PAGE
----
Friday, March 25, 2011

Sneak Peek

Here's a sneak preview into the books we'll be presenting at the Bologna Children's Book Fair 2011!
Karadi Tales is exhibiting at the Bologna Children's Book Fair at Hall 29 Stand D43. If you're around, do drop in and take a look at our wonderful titles! The dates of the Book Fair are 28-31 March 2011. 

The Rumour
Author: Anushka Ravishankar
Illustrator: Kanyika Kini

Dorje's Stripes
Author: Anshumani Ruddra
Illustrators: Gwangjo and Jung-a Park

Monkeys on a Fast
Author: Kaushik Viswanath
Illustrator: Shilpa Ranade 

The Blue Jackal
Author: Shobha Viswanath
Illustrator: Dileep Joshi

The Lizard's Tail
Author: Shobha Viswanath
Illustrator: Christine Kastl 

When the Earth Lost its Shapes
Author: Shobha Viswanath
Illustrator: Christine Kastl 

The Last Bargain
Author: Samita Aiyer
Illustrator: Garima Gupta

To know more about these books and our other titles, download our Rights Catalogue!

Wednesday, March 23, 2011

Bologna: Call for Illustrators

If you're attending the Bologna Children's Book Fair 2011 next week and if you're an illustrator, we want to meet you!

Thursday, March 17, 2011

Freelance Writers

We're looking for a Chennai-based freelance marketing communicator to create some material for a performance-arts project we're collaborating with. Minimal design skills and excellent writing, research and communication skills are required. The candidate will need to work on a freelance basis for approximately 3 months. 

If interested, please email with your resume.

Wednesday, March 16, 2011

National Typography Day 2011

Senior Visualiser from Karadi Tales, Vandana Shah, attended the typography workshop at National Institute of Design, Ahmedabad, conducted earlier this month. Here’s a report from her on her experiences!

Day 1 began with registration at the entrance of NID. We received welcome kits in the form of vernacular paper bags, making it a creative beginning to the whole experience. From the entrance to the auditorium was a pleasant walk with glimpses of the campus.

At ten, the welcome session began with Tarun Deep and G. V. Sreekumar. It was a promising and a heartwarming welcome address, which promised us that we will have a great time… and we did! The auditorium started filling up and soon it was so full that a few participants had to sit on the side steps, the excited students and professionals were looking forward to three days of learning with fun.

A kadak chai session followed and the first speaker was Mr. Rafel from Peru, who spoke about identity and explained how culture plays a great role in creating type.

This was followed by Professor Fikret Ucar Turkey. His approach was very natural. He presented the organic typography approach which he and his students had explored. Several organic / natural materials and shapes were used to create type without the use of computers. Lot of interesting typefaces were created, the one that’s registered is a letter form out of folded books.

The day moved on with speakers from across the globe with extremely interesting approaches towards typography. People from Sri Lanka, Iran and hamara India spoke about their national languages and their nuances while creating the type. A font called Meeti Mayek created by Neelakash took my attention as he created the script and got it officially approved by the Government of Manipur and included the font in the academic curriculum of the state.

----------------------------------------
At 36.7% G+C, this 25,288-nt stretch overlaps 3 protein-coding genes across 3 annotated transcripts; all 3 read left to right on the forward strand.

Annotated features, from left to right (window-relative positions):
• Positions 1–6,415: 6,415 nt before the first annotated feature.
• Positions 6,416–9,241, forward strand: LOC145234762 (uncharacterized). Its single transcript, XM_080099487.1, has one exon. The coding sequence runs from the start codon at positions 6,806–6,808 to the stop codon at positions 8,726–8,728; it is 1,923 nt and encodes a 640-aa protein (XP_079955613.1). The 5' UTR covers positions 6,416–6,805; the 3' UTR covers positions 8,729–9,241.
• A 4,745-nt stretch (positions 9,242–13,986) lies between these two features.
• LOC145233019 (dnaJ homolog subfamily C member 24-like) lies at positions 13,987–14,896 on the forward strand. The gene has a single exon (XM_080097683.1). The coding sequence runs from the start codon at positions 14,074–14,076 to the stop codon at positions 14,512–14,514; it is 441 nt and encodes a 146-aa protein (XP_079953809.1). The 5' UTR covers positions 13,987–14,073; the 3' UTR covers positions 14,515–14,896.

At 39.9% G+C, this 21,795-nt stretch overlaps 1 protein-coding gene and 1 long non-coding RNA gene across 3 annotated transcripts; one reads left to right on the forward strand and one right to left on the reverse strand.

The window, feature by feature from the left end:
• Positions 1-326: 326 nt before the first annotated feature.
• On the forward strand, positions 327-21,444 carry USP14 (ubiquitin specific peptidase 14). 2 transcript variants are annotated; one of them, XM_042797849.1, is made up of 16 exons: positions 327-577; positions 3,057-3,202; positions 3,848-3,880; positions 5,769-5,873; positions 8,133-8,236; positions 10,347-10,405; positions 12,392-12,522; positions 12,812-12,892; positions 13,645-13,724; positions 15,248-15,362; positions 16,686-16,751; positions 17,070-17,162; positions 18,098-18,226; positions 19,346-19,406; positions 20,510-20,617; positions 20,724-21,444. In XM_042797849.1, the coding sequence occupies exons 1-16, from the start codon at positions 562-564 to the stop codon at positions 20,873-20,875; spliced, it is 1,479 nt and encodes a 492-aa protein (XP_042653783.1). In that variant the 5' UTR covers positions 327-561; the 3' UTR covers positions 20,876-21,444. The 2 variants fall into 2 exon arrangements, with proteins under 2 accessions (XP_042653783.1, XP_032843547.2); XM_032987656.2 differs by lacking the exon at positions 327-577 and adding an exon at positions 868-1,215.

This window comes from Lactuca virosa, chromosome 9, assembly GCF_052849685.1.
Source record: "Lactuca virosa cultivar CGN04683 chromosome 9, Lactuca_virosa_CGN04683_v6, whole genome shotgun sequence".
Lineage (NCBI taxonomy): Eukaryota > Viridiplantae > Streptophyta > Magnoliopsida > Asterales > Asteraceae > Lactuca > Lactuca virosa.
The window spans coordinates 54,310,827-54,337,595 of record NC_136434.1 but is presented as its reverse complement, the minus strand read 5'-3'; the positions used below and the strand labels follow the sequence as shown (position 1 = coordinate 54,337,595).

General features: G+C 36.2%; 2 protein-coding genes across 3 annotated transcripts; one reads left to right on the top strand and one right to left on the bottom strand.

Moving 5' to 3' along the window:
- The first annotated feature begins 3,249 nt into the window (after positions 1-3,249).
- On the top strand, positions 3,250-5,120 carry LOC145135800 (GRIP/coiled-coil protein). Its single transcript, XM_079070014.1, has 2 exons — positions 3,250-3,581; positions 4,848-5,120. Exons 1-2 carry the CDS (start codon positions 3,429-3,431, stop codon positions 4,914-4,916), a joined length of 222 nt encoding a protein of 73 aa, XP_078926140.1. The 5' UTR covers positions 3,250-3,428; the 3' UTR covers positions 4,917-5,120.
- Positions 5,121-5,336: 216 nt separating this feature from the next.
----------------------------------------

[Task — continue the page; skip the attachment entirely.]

The refreshing tea breaks were the need of the hour. Back with josh, we had Nooper Datye who spoke about her very interesting organization called Aksharaya, which had conducted an outstation camp on Indian letterforms in 3D with participants from the industry. The outcome projected a new insight to Indian scripts and how we as individuals can sustain our culture and creativity. Their 2011 calender was a visual treat.

The day ended with an interactive session between the speakers and the audience. The drive back home via law garden was nostalgic one and ended the day at a smiley note.

The next day began with the session from the most respected speaker of Indian typography. Mr. Mahendra Patel, also known as father of Indian typography, started the session by talking about the impact of technology in creation of the type. 

Erin McLaughin session had a fresh approach towards the Devnagri script which was based on research and her journey of creating them made us think beyond boundaries.  

From boundaries to point of view via Felix Ackerman was the best session of the morning. This creative mind explored perspective type with an approach to 3D. He spoke about perspective type which displays three different words from three different points of view. This is possible only when the exact placement and orientation of each character allows the viewer to read the message from 3 viewpoints. His understanding of perspective was mind boggling!

A sure tea break was required to register the loaded gyaan.

We then had Yogita and Sreekumar from Bangalore, who started on an intersecting subject – correlation between the Devnagri script and the Bharatnatyam dance form. But to me, the correlation seemed forced and their entire talk was fairly vague.

Following this was Chan Chung’s vibrant mix of Chinese and Western cultures. He brightened up the session speaking about influences of copywriters using multilingual writing to attract the target audiences and designers exploring the creative typographic expression in visual communication.